I’ve long believed that the Dust Bowl years were the result of rampant over-farming and generally awful land management. And while this is true, what I didn’t realize until I had read Sixty Harvests Left was that even back then, when the “dusters” were an ever-present threat, there were those in positions of power who suggested that the dirt in the air was just a one-off natural event. That these dusters were not human created. That there was no real need to change the way everyone was farming.
This all sounds eerily familiar, and it is a reminder that those who forget history are doomed to repeat it; in many ways we are doing just that.
But this time around we don’t have a second chance.
Sixty Harvests Left draws its title from a warning from the United Nations, in which the world’s topsoil could be gone in sixty years due to overgrazing, over-fertilizing and over-use.
Author Philip Lymbery, Chief Executive of Compassion in World Farming, takes us with him from his rural home in England to factory farms in the US and Asia and into Brazil, where forests are being decimated to grow soy to meet the worldwide demand for animal agriculture — not food for humans but food for the animals that humans eat.
Lymbery shows us farmers who are doing things the right way. If you’ve heard of regenerative farming you’ll know that there are a growing number of farmers who actively avoid chemicals and rotate crops in intelligent ways and intersperse farmed land with wild land, providing sustenance to pollinators who so desperately need it.
While I generally object to any use of animals in agriculture — it almost always ends badly for the animals — I do admire those bold enough to rethink animal agriculture and cut back on their reliance on animals in favor of growing food for people (instead of growing feed for animals). Lymbery profiles a few farmers who are challenging conventional thinking — and succeeding along the way. It’s not easy going up against Big-Ag. The founding chairman of the Pasture-Fed Livestock Association said, “Bucking a trend is not easy, particularly when many businesses benefit from selling feed, fertilizers and other chemicals to farmers.”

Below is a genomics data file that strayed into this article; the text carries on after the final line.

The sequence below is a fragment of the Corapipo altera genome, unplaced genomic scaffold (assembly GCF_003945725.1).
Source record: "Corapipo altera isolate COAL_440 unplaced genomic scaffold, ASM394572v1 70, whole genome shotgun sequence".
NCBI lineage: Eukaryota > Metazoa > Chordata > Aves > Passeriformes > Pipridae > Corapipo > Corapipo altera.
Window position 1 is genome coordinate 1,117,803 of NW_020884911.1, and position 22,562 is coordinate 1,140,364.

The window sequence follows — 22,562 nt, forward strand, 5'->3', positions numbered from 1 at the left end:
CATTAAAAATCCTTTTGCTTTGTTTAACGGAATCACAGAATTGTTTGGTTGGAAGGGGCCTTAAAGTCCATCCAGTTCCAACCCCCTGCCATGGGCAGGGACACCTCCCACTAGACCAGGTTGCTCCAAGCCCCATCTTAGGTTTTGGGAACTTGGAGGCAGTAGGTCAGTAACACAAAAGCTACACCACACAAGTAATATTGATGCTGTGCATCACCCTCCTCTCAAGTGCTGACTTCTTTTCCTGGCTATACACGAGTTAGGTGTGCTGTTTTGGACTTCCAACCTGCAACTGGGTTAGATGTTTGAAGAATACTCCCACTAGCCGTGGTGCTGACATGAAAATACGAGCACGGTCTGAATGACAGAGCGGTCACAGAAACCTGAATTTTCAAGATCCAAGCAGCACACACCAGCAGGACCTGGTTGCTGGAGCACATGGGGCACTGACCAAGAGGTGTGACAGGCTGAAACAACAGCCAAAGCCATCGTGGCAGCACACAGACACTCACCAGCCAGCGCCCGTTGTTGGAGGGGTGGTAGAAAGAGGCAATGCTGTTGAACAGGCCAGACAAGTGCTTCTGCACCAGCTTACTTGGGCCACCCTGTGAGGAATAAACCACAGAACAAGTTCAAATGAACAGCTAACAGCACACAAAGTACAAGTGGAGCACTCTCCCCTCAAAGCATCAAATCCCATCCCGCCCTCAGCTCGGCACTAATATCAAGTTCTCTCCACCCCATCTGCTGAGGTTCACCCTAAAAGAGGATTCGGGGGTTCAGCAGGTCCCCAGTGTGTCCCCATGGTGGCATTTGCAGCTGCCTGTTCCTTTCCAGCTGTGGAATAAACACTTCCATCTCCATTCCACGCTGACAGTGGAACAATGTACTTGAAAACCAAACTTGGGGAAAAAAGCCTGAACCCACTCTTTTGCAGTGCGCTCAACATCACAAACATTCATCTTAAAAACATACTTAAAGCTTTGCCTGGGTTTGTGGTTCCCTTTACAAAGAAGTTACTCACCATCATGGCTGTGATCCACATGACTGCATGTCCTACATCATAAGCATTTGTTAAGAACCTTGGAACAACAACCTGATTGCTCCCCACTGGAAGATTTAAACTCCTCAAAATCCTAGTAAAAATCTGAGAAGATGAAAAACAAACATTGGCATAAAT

You don’t need animals at all to create healthy farmland. Consider David and Kendra Brandt who have nurtured healthy farmland sans farm animals thanks to “underground livestock” —the fungi and other creatures who create healthy soil.
If we do nothing, if Big-Ag continues to treat the land and animals as it does, if people don’t stop cutting back on their meat consumption, then we could very well have just sixty harvests left.
But if we change our ways — not just farmers but all of us — there is hope.
And perhaps I’m biased, as one of those plant-based people, but I have come a very long way from a person who could not imagine giving up meat. If we’re open to changing our identities, our traditions, then anything is possible.
Fortunately, Lymbery takes us inevitably to a future where meat consumption is replaced by fake meats — plants or cultured meats. And this is perhaps the most important takeaway of the book — that we all have the power, three times a day, to change the world.
By decreasing or eliminating meat and dairy products we cut the demand that is quite literary destroying the planet. I was thrilled to see an environmental book — unlike so many so-called environmental books in the shelves today — tackle the most pressing and most uncomfortable issue for so many people.
Trust me, giving up meat is not nearly as big of a sacrifice as it once was. Try a Beyond Meat or Impossible burger and you’ll see why. Or try Miyoko’s cheese. Or Daiya. The options are growing every day and Lymbery notes that there are more than 70 companies right now working on cultured meat alternatives. I’ve never tried a cultured meat product but I have tried cultured cheese (#myokos) and can recommend it.
There are so many environmental crises all around us to feel helpless and depressed about. And while this book doesn’t shy away from the horrible truths, it also points a way forward, one that promises cleaner air and water, healthier soil, and the saving of billions of animal lives. Provided we’re up to the task.
Sixty Harvests Left
How to Reach a Nature-Friendly Future
Author of the novels The Tourist Trail and Where Oceans Hide Their Dead. Co-founder of Ashland Creek Press and editor of Writing for Animals (also now a writing program).